We wrote this book for everyone who ever said to us, “I read How To Talk So Kids Will Listen & Listen So Kids Will Talk. But what do you do with a little kid who….?” Finish this sentence any way you like! Won’t brush her teeth. Pinches the baby. Screams in his carseat. Refuses to eat vegetables. Throws everything he can get his hands on. Normal, capable adults are often surprised by how quickly they can be brought to their knees by small people too young to drive a car — or tie their own shoes!
Young children inhabit their own special subcategory of humanity that combines a ferocious desire to actively modify their environment, with the energy of a tornado and the analytic skills of …well, a tornado. Truly the perfect storm.
It’s tough to be a little kid. It’s tough to be an adult responsible for that little kid. And it’s really tough to think about principles of communication when the baby’s crying, the toast is burning, the toddler is peeing in the potted plant, and the dog is running away with the diaper. It’s difficult to translate theory into action when you’re in the trenches, under fire.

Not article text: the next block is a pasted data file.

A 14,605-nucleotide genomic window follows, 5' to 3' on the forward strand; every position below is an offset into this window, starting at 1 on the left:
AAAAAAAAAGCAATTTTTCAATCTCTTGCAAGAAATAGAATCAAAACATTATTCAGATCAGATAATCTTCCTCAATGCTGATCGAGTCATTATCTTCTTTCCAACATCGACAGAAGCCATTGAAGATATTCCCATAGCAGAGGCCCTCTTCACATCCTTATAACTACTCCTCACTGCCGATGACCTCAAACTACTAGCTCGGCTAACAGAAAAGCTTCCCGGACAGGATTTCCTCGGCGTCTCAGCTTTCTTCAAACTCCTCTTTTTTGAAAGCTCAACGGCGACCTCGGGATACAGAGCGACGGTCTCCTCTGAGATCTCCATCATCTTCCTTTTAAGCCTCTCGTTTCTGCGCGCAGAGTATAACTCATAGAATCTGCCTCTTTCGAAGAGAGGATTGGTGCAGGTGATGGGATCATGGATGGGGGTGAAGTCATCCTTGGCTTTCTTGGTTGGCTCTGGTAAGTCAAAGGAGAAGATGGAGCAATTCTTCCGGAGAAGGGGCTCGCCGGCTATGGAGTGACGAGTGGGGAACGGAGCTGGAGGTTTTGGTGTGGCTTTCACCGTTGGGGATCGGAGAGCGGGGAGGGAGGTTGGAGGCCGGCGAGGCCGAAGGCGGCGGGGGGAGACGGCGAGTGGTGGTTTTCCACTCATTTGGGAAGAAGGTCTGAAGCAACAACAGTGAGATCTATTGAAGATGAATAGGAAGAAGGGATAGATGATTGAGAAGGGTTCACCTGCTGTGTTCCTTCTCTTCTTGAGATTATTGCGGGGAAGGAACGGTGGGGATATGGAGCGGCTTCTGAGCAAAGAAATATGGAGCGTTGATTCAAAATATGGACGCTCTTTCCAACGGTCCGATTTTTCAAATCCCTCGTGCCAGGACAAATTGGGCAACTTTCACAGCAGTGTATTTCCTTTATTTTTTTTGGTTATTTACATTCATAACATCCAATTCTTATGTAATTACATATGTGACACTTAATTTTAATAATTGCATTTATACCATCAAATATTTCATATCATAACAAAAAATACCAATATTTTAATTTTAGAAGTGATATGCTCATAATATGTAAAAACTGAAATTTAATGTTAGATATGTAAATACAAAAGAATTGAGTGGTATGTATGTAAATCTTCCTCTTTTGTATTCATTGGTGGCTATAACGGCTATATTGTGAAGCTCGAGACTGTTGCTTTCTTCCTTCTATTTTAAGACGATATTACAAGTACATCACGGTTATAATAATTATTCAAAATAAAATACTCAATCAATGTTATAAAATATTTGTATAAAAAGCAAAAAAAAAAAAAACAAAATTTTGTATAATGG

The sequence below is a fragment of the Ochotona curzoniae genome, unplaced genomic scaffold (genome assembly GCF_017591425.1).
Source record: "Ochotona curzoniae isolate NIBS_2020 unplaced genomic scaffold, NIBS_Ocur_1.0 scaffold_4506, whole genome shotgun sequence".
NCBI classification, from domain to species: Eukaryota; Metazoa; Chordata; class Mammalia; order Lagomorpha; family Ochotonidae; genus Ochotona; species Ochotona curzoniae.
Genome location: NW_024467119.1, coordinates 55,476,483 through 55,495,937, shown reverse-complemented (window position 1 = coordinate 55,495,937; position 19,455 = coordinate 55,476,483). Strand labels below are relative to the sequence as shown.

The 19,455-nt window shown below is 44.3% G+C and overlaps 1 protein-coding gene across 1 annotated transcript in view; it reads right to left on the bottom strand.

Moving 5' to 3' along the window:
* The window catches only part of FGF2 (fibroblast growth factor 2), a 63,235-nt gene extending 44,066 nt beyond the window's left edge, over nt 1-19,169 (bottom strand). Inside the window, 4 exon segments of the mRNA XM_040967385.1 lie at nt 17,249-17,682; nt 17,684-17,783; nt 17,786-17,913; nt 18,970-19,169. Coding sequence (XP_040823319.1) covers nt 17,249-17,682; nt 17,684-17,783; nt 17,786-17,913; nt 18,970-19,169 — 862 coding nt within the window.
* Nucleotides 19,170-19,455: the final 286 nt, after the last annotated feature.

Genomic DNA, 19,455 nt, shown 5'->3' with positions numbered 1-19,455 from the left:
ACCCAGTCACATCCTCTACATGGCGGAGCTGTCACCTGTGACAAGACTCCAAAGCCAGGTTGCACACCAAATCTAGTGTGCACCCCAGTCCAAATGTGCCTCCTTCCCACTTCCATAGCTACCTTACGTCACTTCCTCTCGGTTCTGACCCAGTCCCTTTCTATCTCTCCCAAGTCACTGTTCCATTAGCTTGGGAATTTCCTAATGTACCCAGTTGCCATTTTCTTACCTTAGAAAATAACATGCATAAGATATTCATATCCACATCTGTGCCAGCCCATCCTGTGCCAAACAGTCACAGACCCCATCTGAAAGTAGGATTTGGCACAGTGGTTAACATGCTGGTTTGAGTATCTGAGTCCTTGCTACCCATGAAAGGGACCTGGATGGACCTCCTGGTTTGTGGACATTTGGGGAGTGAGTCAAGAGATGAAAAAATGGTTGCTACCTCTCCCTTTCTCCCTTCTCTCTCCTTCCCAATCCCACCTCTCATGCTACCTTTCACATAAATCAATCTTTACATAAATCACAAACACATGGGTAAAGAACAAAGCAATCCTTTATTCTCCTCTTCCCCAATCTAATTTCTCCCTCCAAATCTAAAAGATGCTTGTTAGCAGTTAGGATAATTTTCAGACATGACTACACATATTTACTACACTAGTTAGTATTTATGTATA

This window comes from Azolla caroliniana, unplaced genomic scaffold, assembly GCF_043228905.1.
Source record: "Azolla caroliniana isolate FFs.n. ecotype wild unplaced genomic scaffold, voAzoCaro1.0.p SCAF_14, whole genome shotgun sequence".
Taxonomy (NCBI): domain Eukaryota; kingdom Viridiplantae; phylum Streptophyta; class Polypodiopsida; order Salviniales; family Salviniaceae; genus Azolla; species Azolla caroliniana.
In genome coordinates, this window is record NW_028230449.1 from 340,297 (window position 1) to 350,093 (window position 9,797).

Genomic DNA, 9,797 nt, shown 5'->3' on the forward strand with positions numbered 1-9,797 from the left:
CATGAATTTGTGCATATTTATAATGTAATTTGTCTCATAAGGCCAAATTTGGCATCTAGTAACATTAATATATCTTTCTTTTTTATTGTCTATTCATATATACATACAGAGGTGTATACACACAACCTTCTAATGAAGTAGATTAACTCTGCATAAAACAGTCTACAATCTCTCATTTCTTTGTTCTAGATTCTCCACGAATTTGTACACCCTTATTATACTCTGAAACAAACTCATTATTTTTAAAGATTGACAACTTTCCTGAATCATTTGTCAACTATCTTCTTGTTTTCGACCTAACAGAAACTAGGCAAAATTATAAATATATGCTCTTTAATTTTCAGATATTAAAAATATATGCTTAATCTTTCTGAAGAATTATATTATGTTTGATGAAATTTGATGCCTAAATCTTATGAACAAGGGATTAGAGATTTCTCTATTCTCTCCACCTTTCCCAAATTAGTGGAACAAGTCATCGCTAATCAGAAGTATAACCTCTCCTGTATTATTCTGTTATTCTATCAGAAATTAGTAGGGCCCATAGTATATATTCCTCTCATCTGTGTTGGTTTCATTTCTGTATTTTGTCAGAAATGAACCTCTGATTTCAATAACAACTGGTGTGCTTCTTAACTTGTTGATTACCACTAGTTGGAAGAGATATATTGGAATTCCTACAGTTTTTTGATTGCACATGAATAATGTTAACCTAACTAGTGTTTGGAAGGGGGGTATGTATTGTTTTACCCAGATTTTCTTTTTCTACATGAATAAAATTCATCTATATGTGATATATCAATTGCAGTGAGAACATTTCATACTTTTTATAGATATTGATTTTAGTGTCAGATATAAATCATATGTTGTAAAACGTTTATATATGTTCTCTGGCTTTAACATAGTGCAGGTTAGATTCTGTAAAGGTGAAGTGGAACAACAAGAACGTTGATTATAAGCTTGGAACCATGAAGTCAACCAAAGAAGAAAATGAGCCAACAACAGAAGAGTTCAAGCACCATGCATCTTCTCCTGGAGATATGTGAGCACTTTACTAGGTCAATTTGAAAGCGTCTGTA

That’s why we created this book. We review the skills of the original How To Talk book and then organize them into chapters arranged by the everyday challenges and conflicts we face with young children. What you get is a kind of emergency first aid manual of communication skills. Readers can flip directly to the chapter on getting out in the morning, or hitting, or grocery shopping, and find all the accumulated wisdom, stories and advice that we have collected over our years of running “How To Talk” workshops. We’ve also added a chapter that addresses the special needs of children who are wired differently – kids with sensory processing or autism spectrum disorders. You’ll find charming illustrations, cartoons, and reminder cards so that you can take in the skills at a glance when you don’t have much time.
These are the tools and tips that really work with little kids, and will make your day, whether at home, in the classroom or somewhere else in the world, more joyful and less stressful. And what’s more, they will lead to self-reliant big kids who are more cooperative and connected to their parents, teachers, siblings and peers.